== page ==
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Unfinished thoughts on user research

I’ve started a bit of a discussion within Adaptive Path on the subject of design research, and my concern that designers are flocking to research as a way to not have their work so coldly scrutinized. I just wrote up an email to an internal list trying to capture my thoughts, and have realized that it’s to muddled even for the AP blog, so I’m posting it here, because, well, I look to my readership to help me figure out when I’m making sense and when I’ve lost it.

I think it goes without saying that I support user research. I love the insights that we’re able to develop, and I do believe it often leads to superior designs. I have no desire to cast it aside.BUT, what I am reacting to is a trend I’ve been witnessing.

I talk to a lot of designers, both in-house and in the community, and a common thread of late is how much they love research. With a very definite implication that they’re less interested in design, and instead want to focus on how research frames the problem of what to design. I even get a sense that many feel they have grown beyond design, that they’re kind of pooh-poohing the craft of design, that they want to focus on more strategic concerns now.

My concern is that I think this desire to shift toward research is often motivated by research’s lack of accountability. Design is easy to criticize, easy to test, easy to measure. It is relatively straightforward to determine a design’s success (even if that success is determined subjectively by the key stakeholder). Research on the other hand, is hard to criticize, hard to test, hard to measure. The results of research, typically some understanding of the audience and a plan that takes advantage of those insights, aren’t held up to such scrutiny.

I fear this emphasis and idolatry of research, for two reasons. First, it loses sight that research is simply a means to an end — that end being to deliver results. Second, if research doesn’t demonstrate explicit value, it becomes a target for line-item- removal, particularly when things get rough.

Perhaps a tangent, but I think a revealing one, comes from a discussion I had with Jared Spool, when I interviewed him for our website a bit back
PM: What are typical mistakes, or misguided notions that you see when observing others engaged in user research?

JS: I think probably the biggest thing is not understanding the difference between observation, inference, opinion, and recommendation. Those four things are quite distinct and independent of each other. And if you don’t realize there’s a difference, you tend to muddle them up, and then things get very confusing.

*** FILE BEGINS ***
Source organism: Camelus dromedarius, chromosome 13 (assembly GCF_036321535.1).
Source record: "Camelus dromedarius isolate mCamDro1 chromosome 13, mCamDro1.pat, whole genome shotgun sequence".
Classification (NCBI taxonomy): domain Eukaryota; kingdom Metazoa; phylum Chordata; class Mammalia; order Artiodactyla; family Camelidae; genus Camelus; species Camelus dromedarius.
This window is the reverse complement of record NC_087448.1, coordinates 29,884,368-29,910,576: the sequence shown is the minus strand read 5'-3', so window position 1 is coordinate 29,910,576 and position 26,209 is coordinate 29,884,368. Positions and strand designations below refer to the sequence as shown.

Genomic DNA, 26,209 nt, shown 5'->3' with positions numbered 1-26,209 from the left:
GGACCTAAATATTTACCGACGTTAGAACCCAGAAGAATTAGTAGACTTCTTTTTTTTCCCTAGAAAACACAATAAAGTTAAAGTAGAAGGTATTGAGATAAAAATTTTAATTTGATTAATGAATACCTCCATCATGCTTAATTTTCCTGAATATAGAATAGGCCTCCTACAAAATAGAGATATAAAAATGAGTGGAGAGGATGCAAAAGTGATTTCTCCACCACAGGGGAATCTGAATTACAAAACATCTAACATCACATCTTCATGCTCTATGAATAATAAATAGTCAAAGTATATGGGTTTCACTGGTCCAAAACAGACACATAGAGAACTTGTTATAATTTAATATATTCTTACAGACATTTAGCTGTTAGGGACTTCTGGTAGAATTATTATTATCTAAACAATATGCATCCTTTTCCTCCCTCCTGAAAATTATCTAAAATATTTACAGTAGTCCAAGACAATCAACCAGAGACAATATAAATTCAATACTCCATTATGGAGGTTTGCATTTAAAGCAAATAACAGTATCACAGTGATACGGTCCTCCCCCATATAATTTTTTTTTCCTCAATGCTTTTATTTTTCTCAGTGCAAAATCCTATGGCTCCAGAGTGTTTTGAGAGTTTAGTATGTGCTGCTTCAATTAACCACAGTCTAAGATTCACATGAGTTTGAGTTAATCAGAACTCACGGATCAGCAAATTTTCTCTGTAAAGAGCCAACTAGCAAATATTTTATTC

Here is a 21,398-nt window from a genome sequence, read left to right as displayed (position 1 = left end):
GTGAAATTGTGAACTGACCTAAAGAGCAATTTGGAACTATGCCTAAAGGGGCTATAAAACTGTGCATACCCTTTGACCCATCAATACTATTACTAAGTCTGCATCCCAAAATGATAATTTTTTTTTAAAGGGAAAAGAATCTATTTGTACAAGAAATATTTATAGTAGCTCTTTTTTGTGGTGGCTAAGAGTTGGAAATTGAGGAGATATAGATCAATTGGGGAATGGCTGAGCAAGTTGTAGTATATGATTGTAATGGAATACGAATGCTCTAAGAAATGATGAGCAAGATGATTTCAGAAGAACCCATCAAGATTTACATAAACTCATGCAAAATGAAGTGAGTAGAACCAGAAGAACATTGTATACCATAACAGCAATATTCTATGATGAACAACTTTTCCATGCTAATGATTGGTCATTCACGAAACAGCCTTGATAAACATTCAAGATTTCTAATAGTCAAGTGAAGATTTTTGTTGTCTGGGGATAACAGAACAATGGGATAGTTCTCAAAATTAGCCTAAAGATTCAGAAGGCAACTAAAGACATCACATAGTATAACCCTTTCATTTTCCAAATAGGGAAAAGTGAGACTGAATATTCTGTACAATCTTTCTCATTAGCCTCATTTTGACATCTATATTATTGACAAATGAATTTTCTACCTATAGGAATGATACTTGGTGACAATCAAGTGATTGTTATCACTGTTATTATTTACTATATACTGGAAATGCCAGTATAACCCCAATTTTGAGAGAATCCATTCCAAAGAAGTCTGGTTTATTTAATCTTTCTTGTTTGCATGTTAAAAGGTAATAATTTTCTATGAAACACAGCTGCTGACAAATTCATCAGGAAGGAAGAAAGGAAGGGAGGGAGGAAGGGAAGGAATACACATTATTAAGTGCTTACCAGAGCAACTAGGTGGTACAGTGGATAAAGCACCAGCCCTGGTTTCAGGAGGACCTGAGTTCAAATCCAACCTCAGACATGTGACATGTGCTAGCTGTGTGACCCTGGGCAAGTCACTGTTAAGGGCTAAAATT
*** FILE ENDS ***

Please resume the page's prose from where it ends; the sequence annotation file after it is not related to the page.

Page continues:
In the full transcript, Jared defines them essentially as:

  • observation: what you saw (the user clicked a link)
  • inference: why you think something happened, usually because of causality (the clicked a link because they thought it would take them where they wanted to go)
  • opinion: a statement about the situation based on inferences (the link has a confusing label)
  • recommendation: how to change the situation to achieve a goal (the link should be renamed as ______)

You pretty much have to twist Jared’s arm, or give him lots and lots of money, to make recommendations. Because he doesn’t want to give recommendations unless he’s pretty certain they will lead to the desired change. Which means he needs to collect *tons* of data to give him that confidence. This might seem awfully reductive, but I think it is key, because it makes his research findings *accountable*.

I’m going to leave it at this for now. I’ve probably already blathered too much.

  1. Peter-

    ’bout time you allowed comments again. I’ve been often disappointed at my inability to properly heckle.

    No I don’t think you’ve lost it. The trend is clear, and I’ve been thinking a lot about it. I lived with it for 3 years at ID (Institute of Design). What I hadn’t considered until now is your comment: “I think this desire to shift toward research is often motivated by research’s lack of accountability.” That’s interesting.

    Until now, I’ve thought it might be part of the evolution that designers (and the field in general) go through. Remember when there were lots of usability practioneers? Then we all got bitter that we didn’t have enough influence and some of us decided to get into fancier fields: Interaction Design, Information Architecture, etc. Then some people realize that problems actually go deeper into process and organization. So they take it back another step and focus on design strategy, organization, and “innovation”. It’s why Cooper Interaction changed to Cooper. It’s why ID is teaming up with the business school and creating degrees and programs that are less and less focused on the craft of design. Folks like Chris Conley still bring it into their courses, but the school as a whole continues to march further into “strategic innovation.”